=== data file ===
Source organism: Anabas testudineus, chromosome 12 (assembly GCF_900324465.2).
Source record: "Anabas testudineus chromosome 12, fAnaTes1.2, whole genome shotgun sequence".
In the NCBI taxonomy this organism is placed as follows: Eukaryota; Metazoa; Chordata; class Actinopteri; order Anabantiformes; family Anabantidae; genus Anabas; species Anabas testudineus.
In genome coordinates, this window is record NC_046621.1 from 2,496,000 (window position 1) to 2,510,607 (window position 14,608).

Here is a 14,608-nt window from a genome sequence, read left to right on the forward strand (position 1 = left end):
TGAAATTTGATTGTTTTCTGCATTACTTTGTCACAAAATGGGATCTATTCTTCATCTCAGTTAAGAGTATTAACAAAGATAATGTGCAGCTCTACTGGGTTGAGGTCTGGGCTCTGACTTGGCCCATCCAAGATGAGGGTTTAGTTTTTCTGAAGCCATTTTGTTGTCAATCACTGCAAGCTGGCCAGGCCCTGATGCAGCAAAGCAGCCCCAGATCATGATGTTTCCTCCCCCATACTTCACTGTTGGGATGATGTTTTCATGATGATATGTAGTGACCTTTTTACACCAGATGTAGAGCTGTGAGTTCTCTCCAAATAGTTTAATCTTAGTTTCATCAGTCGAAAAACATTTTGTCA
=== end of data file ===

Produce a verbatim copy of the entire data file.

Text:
Source organism: Anabas testudineus, chromosome 12 (assembly GCF_900324465.2).
Source record: "Anabas testudineus chromosome 12, fAnaTes1.2, whole genome shotgun sequence".
In the NCBI taxonomy this organism is placed as follows: Eukaryota; Metazoa; Chordata; class Actinopteri; order Anabantiformes; family Anabantidae; genus Anabas; species Anabas testudineus.
In genome coordinates, this window is record NC_046621.1 from 2,496,000 (window position 1) to 2,510,607 (window position 14,608).

Here is a 14,608-nt window from a genome sequence, read left to right on the forward strand (position 1 = left end):
TGAAATTTGATTGTTTTCTGCATTACTTTGTCACAAAATGGGATCTATTCTTCATCTCAGTTAAGAGTATTAACAAAGATAATGTGCAGCTCTACTGGGTTGAGGTCTGGGCTCTGACTTGGCCCATCCAAGATGAGGGTTTAGTTTTTCTGAAGCCATTTTGTTGTCAATCACTGCAAGCTGGCCAGGCCCTGATGCAGCAAAGCAGCCCCAGATCATGATGTTTCCTCCCCCATACTTCACTGTTGGGATGATGTTTTCATGATGATATGTAGTGACCTTTTTACACCAGATGTAGAGCTGTGAGTTCTCTCCAAATAGTTTAATCTTAGTTTCATCAGTCGAAAAACATTTTGTCA